My phone thought we were in Canada. I got that warning text that any placed calls would be expensive, so I turned the phone off.
When we met up with Eric he came bounding through the rain to the car and with his ever present grin asked, “you guys are sure you want me to bring the boat?”
He shrugged in agreement, grinned, and bounded back to his car. That is what Eric does. He grins and bounds, and on this occasion he towed his boat to Lake Carmi on our behalf.
This was all Eric’s doing, The lake, the lean-to, the boat, and the grin. The rain was not his doing.
As is required in any camp, a fire is the first order. I’m not sure why. We didn’t need it to cook, we would not freeze without it, and it was raining. None the less we held a tarp over the fire pit, built a log cabin, and Eric handed me a box of matches reminding me that as an eagle scout I only get one match. It took me two.
Kaleo lit the propane stove with one match.
From our store he pulled five pounds of butcher cut tri-tip, a roll of fresh mozzarella, and a bag of apples. I produced a bottle of home brewed mint-lime soda. Soaking wet, smelling like camp fire, we ate like kings.
We slept like peasants.
Maritime adventurers, professional fisherman, and fools will all launch a boat in a downpour. After a good breakfast of bacon and eggs, we honored our position as fools. We land lubbers marveled as Eric bounded from shore to dock and from dock to boat. Following his lead we lubbed from shore to dock and stumbled from dock to boat.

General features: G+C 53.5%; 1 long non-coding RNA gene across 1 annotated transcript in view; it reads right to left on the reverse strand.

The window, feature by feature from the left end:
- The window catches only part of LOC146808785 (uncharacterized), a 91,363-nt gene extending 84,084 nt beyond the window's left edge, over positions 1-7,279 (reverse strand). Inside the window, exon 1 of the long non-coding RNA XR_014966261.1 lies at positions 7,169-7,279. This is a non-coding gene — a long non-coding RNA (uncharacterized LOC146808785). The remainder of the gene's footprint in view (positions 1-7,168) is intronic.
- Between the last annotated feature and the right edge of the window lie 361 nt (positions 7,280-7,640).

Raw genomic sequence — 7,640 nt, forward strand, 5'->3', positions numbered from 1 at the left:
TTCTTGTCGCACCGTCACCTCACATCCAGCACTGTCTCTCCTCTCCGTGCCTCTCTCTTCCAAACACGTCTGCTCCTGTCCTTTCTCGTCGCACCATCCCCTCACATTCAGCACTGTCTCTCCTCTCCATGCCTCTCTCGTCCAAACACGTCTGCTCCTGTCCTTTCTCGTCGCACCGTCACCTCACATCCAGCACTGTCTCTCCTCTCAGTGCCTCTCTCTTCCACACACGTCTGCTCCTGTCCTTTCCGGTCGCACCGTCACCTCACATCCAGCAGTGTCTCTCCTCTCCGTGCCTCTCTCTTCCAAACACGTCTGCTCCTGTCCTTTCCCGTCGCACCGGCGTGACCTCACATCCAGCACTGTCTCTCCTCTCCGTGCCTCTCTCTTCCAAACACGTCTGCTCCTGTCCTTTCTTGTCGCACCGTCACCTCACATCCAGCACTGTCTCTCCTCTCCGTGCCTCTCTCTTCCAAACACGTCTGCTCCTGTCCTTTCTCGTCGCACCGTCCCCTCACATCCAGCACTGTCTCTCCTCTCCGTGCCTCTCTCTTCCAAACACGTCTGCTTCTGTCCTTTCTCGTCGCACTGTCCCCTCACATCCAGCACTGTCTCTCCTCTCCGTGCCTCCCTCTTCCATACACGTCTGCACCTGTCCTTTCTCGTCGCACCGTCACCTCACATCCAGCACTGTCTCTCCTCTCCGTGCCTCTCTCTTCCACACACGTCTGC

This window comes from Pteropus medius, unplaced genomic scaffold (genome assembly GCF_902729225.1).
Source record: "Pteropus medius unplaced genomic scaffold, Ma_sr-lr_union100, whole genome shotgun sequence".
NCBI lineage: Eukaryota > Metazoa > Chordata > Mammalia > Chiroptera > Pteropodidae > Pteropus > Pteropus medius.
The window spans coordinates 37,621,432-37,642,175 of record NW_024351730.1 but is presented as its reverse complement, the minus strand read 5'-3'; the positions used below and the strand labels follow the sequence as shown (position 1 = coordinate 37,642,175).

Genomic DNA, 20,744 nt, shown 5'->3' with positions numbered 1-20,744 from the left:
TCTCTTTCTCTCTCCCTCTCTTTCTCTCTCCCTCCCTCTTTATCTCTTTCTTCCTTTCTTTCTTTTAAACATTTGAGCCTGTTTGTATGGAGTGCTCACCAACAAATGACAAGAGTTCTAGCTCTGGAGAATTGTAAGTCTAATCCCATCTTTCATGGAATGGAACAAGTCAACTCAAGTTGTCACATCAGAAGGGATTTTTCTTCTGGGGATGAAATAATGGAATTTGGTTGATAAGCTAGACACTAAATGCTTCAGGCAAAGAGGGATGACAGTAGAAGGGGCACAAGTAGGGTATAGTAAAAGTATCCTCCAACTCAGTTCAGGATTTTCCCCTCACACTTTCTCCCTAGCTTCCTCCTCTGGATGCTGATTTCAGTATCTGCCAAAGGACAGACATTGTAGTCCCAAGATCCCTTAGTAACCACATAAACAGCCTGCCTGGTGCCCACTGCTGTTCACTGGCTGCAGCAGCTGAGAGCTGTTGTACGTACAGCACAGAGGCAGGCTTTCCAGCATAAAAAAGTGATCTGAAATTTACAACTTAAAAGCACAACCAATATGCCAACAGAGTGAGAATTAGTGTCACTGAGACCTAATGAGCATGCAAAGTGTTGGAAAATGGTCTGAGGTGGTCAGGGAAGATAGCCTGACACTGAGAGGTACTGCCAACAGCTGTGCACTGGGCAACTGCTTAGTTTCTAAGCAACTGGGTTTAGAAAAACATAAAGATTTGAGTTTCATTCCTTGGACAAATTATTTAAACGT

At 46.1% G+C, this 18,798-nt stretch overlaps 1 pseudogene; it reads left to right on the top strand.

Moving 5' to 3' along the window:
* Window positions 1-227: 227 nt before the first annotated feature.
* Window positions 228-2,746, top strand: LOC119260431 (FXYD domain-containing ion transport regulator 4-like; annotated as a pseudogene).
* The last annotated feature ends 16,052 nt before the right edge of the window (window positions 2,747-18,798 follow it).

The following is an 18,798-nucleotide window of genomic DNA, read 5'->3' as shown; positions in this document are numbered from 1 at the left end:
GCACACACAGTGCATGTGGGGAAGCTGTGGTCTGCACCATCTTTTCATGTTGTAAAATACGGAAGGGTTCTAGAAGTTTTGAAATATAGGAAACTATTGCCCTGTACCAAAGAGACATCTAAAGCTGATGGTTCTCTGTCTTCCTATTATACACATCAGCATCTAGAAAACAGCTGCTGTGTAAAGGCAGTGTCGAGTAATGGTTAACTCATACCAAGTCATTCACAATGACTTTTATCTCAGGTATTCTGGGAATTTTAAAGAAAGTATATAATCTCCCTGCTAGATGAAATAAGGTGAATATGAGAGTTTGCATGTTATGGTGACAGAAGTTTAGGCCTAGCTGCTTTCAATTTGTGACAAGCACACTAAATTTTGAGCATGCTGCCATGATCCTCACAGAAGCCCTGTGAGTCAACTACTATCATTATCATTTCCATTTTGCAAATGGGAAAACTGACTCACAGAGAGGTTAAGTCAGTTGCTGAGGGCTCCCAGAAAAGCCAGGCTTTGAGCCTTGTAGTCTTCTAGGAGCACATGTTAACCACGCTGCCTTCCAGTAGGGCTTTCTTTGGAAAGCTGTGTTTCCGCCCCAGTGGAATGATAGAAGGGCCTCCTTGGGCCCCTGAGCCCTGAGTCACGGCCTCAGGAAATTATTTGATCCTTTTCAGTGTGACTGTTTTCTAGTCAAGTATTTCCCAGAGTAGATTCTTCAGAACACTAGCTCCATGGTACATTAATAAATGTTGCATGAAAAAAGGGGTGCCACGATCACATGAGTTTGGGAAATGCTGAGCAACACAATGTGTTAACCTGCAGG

We zoomed about a bit, played around a little, then decided on a spot to settle and cut the engine. Mr. were-bear and I set up shop in the back and broke out the bottle of craft soda, Eric and Preston prepared to fish. We of course failed to pack fishing gear, but Eric and his grin were prepared to provide. He pulled from the deck a rod for himself, and ever the gentleman, handed a Lightning McQueen children’s fishing pole to Preston. The good Dr. Preston caught Eric’s grin like the flu, and cast his hook into the deep.
Grins were all they caught.
Without fish but with frozen fingers, we eventually loaded the boat back on the trailer. Camp was broken and the four of us looked at each other blankly. “Now what?”
Ben & Jerry’s? Maple syrup farm? Apple cider factory? We were unsure and decided to first go drop off the boat at Eric’s house then just pick a road and figure it out.
We unhooked the trailer and Eric stuck his head in the door as a curtesy to his wife and kids. As is the eternal law of fathers seeking adventure, as soon as Eric poked his head in the house, one of his three children threw up on the floor. His wife encouraged him to get in the car with the mancation crew, but as is the eternal law of GOOD fathers, Eric just grinned, looked over at us, and sent us on our way without him.
The three of us back in the car again, looked at a clock for the first time that day.